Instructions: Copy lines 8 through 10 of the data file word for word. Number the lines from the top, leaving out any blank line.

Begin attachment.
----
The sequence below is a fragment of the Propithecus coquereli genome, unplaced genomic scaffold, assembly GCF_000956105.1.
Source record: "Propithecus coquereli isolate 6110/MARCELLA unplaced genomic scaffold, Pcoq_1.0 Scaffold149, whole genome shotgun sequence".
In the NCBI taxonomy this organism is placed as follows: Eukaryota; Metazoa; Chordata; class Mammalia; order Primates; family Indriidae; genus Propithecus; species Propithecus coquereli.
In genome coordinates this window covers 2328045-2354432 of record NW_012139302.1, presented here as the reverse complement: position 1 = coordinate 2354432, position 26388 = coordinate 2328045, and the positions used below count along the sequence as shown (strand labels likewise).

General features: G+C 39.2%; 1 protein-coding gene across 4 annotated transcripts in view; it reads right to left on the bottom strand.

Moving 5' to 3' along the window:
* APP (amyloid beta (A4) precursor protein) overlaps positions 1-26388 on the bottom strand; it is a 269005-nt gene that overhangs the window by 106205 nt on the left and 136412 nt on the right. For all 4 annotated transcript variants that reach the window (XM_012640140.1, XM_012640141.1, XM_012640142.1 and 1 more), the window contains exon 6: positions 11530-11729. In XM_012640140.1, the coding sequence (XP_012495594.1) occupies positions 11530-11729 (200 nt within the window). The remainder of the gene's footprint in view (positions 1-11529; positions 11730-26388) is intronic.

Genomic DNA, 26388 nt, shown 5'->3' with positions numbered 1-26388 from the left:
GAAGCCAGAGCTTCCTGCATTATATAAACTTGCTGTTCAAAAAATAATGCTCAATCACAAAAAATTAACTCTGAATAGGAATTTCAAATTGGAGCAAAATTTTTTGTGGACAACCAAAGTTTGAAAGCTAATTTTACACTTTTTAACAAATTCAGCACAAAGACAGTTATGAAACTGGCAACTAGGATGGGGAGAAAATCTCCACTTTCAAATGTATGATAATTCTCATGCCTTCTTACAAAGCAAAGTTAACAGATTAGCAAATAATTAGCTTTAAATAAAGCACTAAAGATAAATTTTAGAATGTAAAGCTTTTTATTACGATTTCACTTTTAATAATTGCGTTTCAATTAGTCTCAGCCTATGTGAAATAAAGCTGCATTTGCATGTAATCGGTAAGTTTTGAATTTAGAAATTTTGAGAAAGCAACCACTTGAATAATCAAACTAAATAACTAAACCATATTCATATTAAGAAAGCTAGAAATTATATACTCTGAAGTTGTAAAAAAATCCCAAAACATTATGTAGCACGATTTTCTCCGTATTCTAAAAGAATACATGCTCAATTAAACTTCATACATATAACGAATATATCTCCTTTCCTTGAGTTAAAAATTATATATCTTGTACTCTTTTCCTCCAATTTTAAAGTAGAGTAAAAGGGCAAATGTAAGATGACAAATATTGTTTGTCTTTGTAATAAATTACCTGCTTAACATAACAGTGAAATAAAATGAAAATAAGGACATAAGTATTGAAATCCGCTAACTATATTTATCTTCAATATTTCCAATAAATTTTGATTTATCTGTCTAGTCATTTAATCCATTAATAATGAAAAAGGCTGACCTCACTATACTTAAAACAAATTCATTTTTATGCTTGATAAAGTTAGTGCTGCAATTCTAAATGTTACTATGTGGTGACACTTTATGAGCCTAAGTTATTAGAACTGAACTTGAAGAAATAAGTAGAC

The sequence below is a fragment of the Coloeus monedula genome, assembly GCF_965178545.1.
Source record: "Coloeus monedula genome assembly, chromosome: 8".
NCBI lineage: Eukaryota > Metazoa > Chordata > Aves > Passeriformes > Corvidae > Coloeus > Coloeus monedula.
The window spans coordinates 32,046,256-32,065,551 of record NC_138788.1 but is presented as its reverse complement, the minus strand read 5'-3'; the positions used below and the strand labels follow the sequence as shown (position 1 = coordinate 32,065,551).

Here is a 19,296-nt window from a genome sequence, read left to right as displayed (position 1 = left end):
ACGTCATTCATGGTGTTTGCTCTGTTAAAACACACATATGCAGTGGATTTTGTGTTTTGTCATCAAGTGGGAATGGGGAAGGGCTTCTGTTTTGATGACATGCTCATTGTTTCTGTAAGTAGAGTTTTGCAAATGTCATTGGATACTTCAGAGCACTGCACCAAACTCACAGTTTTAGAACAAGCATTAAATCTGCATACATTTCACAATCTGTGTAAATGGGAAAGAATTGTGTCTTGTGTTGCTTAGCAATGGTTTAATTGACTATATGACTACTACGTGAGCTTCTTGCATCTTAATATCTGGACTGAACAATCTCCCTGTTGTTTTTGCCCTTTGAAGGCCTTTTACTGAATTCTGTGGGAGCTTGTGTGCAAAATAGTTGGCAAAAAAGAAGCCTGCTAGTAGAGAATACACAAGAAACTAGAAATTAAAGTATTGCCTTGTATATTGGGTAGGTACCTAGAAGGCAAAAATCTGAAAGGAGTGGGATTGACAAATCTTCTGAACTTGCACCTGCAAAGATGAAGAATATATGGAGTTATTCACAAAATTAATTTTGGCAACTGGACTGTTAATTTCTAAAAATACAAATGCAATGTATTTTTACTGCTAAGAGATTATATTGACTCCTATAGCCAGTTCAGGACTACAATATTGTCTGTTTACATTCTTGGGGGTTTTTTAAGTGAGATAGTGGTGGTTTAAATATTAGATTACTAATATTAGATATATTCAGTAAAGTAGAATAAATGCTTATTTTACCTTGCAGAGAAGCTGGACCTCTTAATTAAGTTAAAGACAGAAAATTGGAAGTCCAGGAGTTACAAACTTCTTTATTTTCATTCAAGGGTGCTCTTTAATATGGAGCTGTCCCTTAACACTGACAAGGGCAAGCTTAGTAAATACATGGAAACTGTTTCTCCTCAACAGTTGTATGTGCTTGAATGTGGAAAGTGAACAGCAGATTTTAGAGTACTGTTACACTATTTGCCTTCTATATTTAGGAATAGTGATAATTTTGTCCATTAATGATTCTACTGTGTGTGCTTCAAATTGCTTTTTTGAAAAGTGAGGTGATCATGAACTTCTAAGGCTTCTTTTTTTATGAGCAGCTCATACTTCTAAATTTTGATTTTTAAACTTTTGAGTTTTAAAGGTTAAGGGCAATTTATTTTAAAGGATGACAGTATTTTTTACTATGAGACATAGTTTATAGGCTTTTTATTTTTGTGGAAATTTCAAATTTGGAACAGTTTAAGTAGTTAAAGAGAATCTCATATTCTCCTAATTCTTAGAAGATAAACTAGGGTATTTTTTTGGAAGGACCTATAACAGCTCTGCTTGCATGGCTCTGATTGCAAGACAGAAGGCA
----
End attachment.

Genomic DNA, 26388 nt, shown 5'->3' with positions numbered 1-26388 from the left:
GAAGCCAGAGCTTCCTGCATTATATAAACTTGCTGTTCAAAAAATAATGCTCAATCACAAAAAATTAACTCTGAATAGGAATTTCAAATTGGAGCAAAATTTTTTGTGGACAACCAAAGTTTGAAAGCTAATTTTACACTTTTTAACAAATTCAGCACAAAGACAGTTATGAAACTGGCAACTAGGATGGGGAGAAAATCTCCACTTTCAAATGTATGATAATTCTCATGCCTTCTTACAAAGCAAAGTTAACAGATTAGCAAATAATTAGCTTTAAATAAAGCACTAAAGATAAATTTTAGAATGTAAAGCTTTTTATTACGATTTCACTTTTAATAATTGCGTTTCAATTAGTCTCAGCCTATGTGAAATAAAGCTGCATTTGCATGTAATCGGTAAGTTTTGAATTTAGAAATTTTGAGAAAGCAACCACTTGAATAATCAAACTAAATAACTAAACCATATTCATATTAAGAAAGCTAGAAATTATATACTCTGAAGTTGTAAAAAAATCCCAAAACATTATGTAGCACGATTTTCTCCGTATTCTAAAAGAATACATGCTCAATTAAACTTCATACATATAACGAATATATCTCCTTTCCTTGAGTTAAAAATTATATATCTTGTACTCTTTTCCTCCAATTTTAAAGTAGAGTAAAAGGGCAAATGTAAGATGACAAATATTGTTTGTCTTTGTAATAAATTACCTGCTTAACATAACAGTGAAATAAAATGAAAATAAGGACATAAGTATTGAAATCCGCTAACTATATTTATCTTCAATATTTCCAATAAATTTTGATTTATCTGTCTAGTCATTTAATCCATTAATAATGAAAAAGGCTGACCTCACTATACTTAAAACAAATTCATTTTTATGCTTGATAAAGTTAGTGCTGCAATTCTAAATGTTACTATGTGGTGACACTTTATGAGCCTAAGTTATTAGAACTGAACTTGAAGAAATAAGTAGAC

The sequence below is a fragment of the Coloeus monedula genome, assembly GCF_965178545.1.